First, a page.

raymondu999 wrote:WB - yes but I've never heard of CAGR going into valuation. Or even EBITDA.
I have no idea to the scale of deals; whether they be sponsorship; prize money; entrance fees - and ticket sales etc so I would honestly not know how accurate 10bn is.
Valuation is conservatively done by projecting all elements of the last five or ten balance sheets into the future. You kind of try to predict risks and how revenues and costs are going to change and what impact that is going to have on the bottom line. You finally get a cumulated earning projection and you discount that to the present day to arrive at your valuation.
FOM's revenues are coming from TV sales, race fees, track side advertising and the paddock club mainly. TV and race fees are the big chunks. There is no big growth in TV right now and race fees are supposed to grow at 10%. But that target is getting very difficult to achieve with various tax payers becoming more critical in the current economic climate.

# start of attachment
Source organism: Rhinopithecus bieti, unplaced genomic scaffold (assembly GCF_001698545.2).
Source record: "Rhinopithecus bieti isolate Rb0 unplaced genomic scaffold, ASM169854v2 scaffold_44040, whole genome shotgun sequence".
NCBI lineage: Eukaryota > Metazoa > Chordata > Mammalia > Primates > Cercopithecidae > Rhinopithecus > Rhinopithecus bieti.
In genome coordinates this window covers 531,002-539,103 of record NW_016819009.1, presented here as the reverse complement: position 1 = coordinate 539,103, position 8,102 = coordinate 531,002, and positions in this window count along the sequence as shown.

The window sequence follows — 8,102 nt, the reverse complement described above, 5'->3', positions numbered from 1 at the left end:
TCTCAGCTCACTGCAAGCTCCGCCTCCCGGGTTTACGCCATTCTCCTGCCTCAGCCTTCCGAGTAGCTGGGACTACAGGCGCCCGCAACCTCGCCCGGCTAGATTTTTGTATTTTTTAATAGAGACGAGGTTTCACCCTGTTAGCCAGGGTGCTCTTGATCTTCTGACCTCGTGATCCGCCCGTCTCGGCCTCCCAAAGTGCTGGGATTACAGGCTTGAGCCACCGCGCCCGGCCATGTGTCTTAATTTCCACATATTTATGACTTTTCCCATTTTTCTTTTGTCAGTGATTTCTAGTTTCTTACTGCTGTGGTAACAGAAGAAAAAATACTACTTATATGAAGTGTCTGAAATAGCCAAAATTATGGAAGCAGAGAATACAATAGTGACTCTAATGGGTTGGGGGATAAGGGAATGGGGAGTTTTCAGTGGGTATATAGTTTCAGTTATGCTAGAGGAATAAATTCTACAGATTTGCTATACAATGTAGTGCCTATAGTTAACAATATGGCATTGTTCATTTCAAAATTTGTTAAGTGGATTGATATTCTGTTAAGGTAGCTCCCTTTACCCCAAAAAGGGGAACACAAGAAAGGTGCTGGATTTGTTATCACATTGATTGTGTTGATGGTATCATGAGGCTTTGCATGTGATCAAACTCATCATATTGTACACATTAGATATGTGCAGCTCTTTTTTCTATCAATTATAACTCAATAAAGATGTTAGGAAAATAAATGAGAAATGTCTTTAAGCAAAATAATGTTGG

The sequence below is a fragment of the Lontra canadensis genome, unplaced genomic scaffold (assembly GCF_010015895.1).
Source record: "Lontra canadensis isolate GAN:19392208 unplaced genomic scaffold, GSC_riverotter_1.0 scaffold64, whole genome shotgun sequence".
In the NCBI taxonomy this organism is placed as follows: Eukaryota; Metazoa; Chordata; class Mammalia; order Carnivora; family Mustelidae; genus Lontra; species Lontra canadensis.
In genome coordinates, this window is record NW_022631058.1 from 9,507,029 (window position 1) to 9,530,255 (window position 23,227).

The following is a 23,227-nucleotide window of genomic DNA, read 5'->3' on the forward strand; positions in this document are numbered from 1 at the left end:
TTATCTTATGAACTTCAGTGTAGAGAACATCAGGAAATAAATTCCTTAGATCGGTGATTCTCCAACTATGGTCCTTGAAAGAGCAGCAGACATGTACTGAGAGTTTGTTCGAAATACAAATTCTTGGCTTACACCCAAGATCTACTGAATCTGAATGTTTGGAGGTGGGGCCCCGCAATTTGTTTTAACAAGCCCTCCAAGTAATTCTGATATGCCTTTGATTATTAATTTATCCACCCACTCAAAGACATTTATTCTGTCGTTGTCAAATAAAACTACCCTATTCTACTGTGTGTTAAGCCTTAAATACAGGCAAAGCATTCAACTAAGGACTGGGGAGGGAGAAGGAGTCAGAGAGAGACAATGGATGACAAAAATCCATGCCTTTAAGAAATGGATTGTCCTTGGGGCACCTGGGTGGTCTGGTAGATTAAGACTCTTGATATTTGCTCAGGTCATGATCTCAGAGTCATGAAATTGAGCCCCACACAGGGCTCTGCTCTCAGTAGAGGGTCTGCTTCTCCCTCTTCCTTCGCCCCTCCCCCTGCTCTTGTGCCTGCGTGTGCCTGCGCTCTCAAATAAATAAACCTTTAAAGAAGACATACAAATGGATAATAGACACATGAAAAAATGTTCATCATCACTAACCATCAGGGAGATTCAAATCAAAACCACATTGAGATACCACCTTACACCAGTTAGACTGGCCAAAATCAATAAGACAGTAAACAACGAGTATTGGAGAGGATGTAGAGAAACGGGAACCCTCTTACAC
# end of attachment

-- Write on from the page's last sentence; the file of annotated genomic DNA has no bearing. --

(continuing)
You are right that one cannot valuate the company from the publicly available figures but one can easily see that 10bn is very optimistic if you know the historic figures of valuation.
I would quote Joe Saward's blog to support my opinion:
The ridiculous element in the story is the suggestion that a 15.3 percent share in the business is worth $1.5 billion. This is bull. Lovely though it might be for the finance people to think that the sport can be valued at $10 billion, it is worth a fraction of that at the moment – particularly as there are questions over the future as there is no Concorde Agreement with the teams, no ordered succession plan despite having a CEO who is 81 years old, not to mention a number of legals actions and investigations that would make potential investors wary in the extreme. Given that the story comes from a source that is considered in the business these days to be Bernie Ecclestone/CVC’s unofficial press office, it is obvious why the big numbers are being bandied around, but you would have to be a real schmuck to pay that kind of money for that much of the business. Right now it is worth about 15 percent of the figures being suggested and Lehman Brothers would be lucky to get $200 million.